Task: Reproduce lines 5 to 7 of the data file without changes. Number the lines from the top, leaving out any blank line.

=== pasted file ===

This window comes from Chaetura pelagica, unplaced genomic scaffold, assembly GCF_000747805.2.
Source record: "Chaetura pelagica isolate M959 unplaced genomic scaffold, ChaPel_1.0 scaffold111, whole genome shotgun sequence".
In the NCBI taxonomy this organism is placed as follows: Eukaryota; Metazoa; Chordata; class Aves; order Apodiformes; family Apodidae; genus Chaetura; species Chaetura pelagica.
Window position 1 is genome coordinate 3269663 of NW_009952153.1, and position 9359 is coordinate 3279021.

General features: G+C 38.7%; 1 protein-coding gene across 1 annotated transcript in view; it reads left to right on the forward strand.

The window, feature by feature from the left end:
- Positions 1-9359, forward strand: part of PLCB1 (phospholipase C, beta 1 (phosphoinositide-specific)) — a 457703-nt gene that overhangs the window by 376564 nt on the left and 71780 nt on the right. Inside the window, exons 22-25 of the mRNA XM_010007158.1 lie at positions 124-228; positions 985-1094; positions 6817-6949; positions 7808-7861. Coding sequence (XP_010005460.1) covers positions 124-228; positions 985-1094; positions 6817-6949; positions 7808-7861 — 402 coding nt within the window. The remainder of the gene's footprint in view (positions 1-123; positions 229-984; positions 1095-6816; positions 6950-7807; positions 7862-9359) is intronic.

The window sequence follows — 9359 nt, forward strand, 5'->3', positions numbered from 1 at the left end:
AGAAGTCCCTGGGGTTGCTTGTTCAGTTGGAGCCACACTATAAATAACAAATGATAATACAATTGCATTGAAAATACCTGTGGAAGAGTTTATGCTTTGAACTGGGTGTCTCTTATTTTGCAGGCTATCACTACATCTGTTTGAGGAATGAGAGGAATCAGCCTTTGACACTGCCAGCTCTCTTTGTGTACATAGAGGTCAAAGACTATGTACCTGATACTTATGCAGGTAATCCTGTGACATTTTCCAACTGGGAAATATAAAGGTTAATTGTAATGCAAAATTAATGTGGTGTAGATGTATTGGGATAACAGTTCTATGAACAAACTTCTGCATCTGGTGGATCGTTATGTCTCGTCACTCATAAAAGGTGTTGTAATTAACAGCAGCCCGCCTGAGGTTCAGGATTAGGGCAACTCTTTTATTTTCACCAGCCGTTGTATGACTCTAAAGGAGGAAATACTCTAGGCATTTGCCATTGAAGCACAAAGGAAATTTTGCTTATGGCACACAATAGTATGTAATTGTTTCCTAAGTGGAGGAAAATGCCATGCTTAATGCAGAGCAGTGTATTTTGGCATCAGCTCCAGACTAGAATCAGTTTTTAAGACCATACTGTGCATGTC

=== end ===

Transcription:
General features: G+C 38.7%; 1 protein-coding gene across 1 annotated transcript in view; it reads left to right on the forward strand.

The window, feature by feature from the left end:
- Positions 1-9359, forward strand: part of PLCB1 (phospholipase C, beta 1 (phosphoinositide-specific)) — a 457703-nt gene that overhangs the window by 376564 nt on the left and 71780 nt on the right. Inside the window, exons 22-25 of the mRNA XM_010007158.1 lie at positions 124-228; positions 985-1094; positions 6817-6949; positions 7808-7861. Coding sequence (XP_010005460.1) covers positions 124-228; positions 985-1094; positions 6817-6949; positions 7808-7861 — 402 coding nt within the window. The remainder of the gene's footprint in view (positions 1-123; positions 229-984; positions 1095-6816; positions 6950-7807; positions 7862-9359) is intronic.